Preston Sturges made a movie called Christmas in July, and Rankin and Bass exploited their Noel properties with Rudolph and Frosty’s Christmas in July. But it took David Zucker, enraged over the American left’s opposition to President Bush’s Iraq excursion, to hijack Charles Dickens’ A Christmas Carol and set it in the U.S. on the Fourth of July. His Scrooge is a Michael Moore clone (played by the late Chris Farley’s brother Kevin) who wants to abolish Independence Day; he is visited by the remonstrating ghosts of JFK, Patton, Washington and, huh?, Trace Adkins. Zucker, part of the team that created Airplane! and the Naked Gun series, knows his comedy; he’s tucked a dozen or so good gags into his anti-liberal screed. Also, no question, the left could stand some puncturing of its pomposity. But the mean spirit of Zucker’s satire hardly jibes with the liberal spirits of the original tale. I say, “Bah! Humbug!” to him, and “Oh, joy! Rapture!” to a real Dickens of a Christmas movie, the 1951 Alistair Sim Scrooge, a.k.a. A Christmas Carol. See, I do like Christmas movies. The good ones.
I'd have to agree with this one - "Frosty" is putrid. It's mindless drivel that I never enjoyed, even as a child. On the other hand, "Rudolph" is in an entirely different class and shouldn't be grouped with this rubbish, even if it is by the same producers. "Rudolph" makes use of very clever and artistic clay-mation style animation, as opposed to the crude cartooning of "Frosty," the plot is much more clever, and the character's lines are actually witty: "Let's be independent, together." Let's not group the awful together with the "well-done."
The movie may be a little overly optimistic, but I love it anyways. There probably aren't many mother superiors as pretty as Ingred Bergman and millionaire industrialists don't generally give away brand-new buildings. On the other hand, so what! It's a great movie about people who actually care. To bad the real world can't be a little more like it.
And then, to sum up his anger with his boss for assigning him this onerous task, the author has to throw in "...Also, no question, the left could stand some puncturing of its pomposity..." That pretty much explains the whole article. As if conservatives aren't pompous. EVERYONE is pompous on occasion. No one owns it, and no one escapes it either. You could have 'left' that out and I could have forgiven you for writing such a bad article.
MMM... the Grinch just wasn't very good. I was sorry about that, but the original, with Boris Karloff narrating was sublime. Frosty the Snowman was pretty unwatchable, too. As far as the others go, I'd say the writer was assigned the task of creating this article and decided that if HE didn't like a movie, then it was a bad movie. A Christmas Tale was great. The author has some anger issues about past Christmas presents not given, I suppose.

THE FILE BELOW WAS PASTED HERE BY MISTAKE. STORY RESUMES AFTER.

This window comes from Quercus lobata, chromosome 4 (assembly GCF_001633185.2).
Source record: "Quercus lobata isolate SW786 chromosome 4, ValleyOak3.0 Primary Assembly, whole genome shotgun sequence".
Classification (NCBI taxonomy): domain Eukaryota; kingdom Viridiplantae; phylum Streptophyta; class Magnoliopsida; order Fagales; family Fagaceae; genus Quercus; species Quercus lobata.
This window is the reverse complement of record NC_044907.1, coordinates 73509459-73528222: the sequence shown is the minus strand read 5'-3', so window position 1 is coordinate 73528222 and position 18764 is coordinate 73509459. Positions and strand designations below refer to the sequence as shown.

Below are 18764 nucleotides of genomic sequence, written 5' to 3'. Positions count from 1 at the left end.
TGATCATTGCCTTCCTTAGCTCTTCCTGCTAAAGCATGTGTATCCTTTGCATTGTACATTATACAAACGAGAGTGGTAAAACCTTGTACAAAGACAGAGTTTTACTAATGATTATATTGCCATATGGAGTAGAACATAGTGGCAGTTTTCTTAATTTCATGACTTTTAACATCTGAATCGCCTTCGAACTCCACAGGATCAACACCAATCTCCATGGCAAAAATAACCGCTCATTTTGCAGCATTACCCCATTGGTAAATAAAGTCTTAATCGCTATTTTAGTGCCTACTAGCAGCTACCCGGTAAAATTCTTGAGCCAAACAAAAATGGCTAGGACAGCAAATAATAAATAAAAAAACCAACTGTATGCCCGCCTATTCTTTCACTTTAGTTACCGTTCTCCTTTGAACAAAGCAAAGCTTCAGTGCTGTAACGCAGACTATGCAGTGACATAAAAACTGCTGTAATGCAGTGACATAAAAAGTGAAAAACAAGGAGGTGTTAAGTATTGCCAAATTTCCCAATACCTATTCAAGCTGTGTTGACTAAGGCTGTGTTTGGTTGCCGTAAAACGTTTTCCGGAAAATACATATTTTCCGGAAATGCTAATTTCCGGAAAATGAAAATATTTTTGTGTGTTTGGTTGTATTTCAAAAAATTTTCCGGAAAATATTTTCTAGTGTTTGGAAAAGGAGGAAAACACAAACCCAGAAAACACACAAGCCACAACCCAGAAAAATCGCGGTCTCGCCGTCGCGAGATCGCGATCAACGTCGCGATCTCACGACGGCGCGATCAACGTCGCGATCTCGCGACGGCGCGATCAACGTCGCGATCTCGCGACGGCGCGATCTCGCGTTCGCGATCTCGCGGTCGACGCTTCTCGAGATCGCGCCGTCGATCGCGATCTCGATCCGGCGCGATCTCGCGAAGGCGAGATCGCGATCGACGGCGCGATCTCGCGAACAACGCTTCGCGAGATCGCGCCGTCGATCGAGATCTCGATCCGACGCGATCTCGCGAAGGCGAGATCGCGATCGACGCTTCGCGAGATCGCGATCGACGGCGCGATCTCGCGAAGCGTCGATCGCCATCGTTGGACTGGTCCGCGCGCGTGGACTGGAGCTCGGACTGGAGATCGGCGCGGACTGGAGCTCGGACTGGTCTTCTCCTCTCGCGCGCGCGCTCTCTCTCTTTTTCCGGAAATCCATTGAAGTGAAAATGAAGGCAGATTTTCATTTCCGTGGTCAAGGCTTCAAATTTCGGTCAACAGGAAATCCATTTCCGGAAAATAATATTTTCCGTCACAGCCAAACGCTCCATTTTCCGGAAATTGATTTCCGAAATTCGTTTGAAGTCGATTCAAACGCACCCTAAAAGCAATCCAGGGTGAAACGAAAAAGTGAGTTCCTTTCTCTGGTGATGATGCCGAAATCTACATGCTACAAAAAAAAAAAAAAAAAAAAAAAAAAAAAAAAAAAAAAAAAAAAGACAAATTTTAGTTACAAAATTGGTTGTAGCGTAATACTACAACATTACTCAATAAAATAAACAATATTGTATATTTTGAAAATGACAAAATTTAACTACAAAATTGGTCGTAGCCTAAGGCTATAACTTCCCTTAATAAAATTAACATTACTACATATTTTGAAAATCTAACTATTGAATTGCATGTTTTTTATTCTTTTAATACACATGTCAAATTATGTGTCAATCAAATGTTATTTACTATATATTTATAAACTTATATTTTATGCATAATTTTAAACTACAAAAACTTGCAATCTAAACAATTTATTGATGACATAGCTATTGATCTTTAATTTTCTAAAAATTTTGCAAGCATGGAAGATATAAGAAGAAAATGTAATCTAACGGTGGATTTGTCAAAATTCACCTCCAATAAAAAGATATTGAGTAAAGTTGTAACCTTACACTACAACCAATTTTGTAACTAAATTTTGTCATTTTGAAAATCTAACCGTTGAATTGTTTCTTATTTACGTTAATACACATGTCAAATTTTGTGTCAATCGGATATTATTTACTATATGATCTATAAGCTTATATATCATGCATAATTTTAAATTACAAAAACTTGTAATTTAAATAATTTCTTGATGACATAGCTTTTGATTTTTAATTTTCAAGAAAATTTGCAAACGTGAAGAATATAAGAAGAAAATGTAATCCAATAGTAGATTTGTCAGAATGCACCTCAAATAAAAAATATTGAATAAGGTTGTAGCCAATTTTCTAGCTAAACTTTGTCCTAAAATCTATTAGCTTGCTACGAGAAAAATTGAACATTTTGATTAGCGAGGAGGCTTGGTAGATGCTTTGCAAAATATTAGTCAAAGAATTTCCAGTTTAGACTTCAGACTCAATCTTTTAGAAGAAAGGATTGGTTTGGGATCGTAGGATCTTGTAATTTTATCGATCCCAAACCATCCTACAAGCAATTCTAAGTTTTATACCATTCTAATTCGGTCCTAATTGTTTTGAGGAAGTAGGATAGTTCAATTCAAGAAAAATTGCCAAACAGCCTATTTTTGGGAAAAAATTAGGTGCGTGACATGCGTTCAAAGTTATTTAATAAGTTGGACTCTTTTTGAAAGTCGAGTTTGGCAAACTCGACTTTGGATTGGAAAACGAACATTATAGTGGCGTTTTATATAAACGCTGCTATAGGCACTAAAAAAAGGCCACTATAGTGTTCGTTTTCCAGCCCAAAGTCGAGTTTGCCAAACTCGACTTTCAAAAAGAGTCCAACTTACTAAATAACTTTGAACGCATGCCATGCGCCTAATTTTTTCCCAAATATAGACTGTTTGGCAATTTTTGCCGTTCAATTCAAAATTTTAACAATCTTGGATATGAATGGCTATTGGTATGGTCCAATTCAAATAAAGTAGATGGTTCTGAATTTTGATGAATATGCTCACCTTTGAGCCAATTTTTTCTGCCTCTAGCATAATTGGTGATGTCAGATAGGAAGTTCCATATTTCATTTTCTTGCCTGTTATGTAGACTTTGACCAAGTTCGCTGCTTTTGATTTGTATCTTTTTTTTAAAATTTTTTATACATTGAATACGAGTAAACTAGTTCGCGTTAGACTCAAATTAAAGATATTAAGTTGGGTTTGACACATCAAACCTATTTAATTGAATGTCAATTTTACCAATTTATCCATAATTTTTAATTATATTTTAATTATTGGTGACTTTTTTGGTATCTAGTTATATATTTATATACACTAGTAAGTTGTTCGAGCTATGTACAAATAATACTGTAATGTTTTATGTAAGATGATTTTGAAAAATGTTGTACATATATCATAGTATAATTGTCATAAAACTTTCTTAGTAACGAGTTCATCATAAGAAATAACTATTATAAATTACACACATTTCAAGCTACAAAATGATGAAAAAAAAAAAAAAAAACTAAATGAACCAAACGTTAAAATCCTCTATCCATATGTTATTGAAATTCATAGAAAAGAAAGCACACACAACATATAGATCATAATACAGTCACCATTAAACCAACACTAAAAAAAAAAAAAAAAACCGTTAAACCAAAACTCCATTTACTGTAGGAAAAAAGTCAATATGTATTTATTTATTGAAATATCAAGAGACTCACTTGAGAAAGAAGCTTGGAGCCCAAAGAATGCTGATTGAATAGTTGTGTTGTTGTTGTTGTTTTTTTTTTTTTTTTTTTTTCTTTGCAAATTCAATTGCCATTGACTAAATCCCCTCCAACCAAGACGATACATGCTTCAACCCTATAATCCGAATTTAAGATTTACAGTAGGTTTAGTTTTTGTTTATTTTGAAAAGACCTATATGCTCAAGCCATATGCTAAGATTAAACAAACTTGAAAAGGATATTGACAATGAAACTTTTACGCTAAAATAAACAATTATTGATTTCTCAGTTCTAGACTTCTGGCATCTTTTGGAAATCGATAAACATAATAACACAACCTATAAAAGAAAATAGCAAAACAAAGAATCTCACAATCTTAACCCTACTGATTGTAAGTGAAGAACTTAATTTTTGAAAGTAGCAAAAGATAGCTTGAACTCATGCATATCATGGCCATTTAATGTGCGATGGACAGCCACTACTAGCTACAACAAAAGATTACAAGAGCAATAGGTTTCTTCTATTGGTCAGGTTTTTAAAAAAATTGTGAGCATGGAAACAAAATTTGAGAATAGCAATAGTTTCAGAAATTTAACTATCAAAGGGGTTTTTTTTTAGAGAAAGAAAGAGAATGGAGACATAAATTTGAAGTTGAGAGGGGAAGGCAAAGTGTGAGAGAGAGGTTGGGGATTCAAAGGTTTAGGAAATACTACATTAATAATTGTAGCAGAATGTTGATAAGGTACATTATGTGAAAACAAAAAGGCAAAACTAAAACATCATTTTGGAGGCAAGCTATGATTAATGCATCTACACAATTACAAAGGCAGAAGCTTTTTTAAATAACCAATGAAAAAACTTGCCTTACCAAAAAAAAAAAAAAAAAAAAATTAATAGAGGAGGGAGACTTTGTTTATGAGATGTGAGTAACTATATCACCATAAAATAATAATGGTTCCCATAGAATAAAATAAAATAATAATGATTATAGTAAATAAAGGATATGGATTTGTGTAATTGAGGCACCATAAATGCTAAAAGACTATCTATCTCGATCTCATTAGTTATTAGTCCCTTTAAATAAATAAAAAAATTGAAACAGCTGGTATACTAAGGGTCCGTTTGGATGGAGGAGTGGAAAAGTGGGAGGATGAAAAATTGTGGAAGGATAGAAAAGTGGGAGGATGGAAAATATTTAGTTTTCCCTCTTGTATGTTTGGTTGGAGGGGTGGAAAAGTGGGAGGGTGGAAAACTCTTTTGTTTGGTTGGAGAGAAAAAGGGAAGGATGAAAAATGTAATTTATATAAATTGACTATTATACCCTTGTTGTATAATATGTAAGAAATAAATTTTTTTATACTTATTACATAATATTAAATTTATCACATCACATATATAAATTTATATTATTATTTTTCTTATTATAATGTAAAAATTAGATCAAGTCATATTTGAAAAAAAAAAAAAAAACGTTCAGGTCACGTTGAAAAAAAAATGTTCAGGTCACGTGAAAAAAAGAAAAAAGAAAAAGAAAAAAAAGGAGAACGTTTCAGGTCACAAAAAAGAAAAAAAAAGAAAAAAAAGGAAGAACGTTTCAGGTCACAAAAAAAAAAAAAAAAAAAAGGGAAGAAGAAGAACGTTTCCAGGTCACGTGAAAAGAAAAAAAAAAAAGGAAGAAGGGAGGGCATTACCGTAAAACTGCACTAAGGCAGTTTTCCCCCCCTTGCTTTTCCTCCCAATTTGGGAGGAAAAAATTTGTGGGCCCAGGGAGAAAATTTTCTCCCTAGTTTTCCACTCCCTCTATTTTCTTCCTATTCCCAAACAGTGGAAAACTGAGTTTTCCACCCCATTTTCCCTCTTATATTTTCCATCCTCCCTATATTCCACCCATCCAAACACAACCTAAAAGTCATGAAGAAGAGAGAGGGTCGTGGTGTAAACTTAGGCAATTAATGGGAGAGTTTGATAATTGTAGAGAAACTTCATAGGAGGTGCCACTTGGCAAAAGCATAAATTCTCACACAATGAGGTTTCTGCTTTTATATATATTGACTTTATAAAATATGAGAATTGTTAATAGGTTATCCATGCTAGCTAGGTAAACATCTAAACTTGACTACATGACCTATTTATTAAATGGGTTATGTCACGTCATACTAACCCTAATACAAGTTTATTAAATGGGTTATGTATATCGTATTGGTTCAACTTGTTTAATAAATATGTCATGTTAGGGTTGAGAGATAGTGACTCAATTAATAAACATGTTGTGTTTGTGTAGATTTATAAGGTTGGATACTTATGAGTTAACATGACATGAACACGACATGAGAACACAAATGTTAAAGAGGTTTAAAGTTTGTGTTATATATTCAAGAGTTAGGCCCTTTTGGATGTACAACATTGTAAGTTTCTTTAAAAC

I quit reading when I saw Miracle on 34th Street on the list. Great movie! So I scan the pages and see the Grinch and Fred Clause on the list as well. The author is either an art snob or a moron...anyone who reads the article can decide for themselves.
Any "worst" list of Christmas movies that doesn't have The Christmas Story on it is worthless drivel.
I think someone doth protest too much - you, Mr. Corliss sound like a bit of a grinch. While entitled to your opinion, there is NO way that I would put either The Bells of St. Mary's or Miracle on 34th Street on my 'worst list'. For shame....
This article represents the sort of idiotic crap hack writers do when they need to fill space. I'd expect this type of lazy writing from the CRACKED website, not TIME. Let me just address a few points I have a problem with
Frosty The Snowman is not a movie, as a movie is commonly defined. It is a twenty-five minute television special. Does the writer of this piece know the difference between a movie and a TV special? Rankin and Bass specials are played year after year and are enjoyed by generations of people. You'd have to be dead inside not to find enjoyment in Frosty, which apparently is a requirement for entertainment writers for TIME.
The 1947 Miracle on 34th Street is a classic that won Edmund Gwenn the Oscar for Best Supporting Actor, as wells as Best Adapted Screenplay for George Seaton at the 20th Academy Awards in 1948. Yet the writer of this piece thinks the horrendous 1994 remake is a better movie. That says more about the writer's bad taste and shallowness than about a holiday classic people have loved for decades.
The Santa Claus Conquers the Martians entry just quotes the Mystery Science Theater 3000 episode. There is no real original writing there. I think the byline should be shared with the MST3K writers of that particular episode. If you're going to put a movie on a list, have the integrity come up with something creative. Don't just copy someone else's jokes.
I don't hate snobby elitist critics who mock anything that is charming and beloved by millions. I pity them. They have no sense of fun or joy, and never will.
I must have terrible taste. I love almost all of these films, including Santa Claus Conquers the Martians and Ernest Saves Christmas. I think nostalgia is more important when judging these types of films.
@serfbaja The Christmas Story is on your 'worst' list? I guess you are a fan of maudlin sentimentality.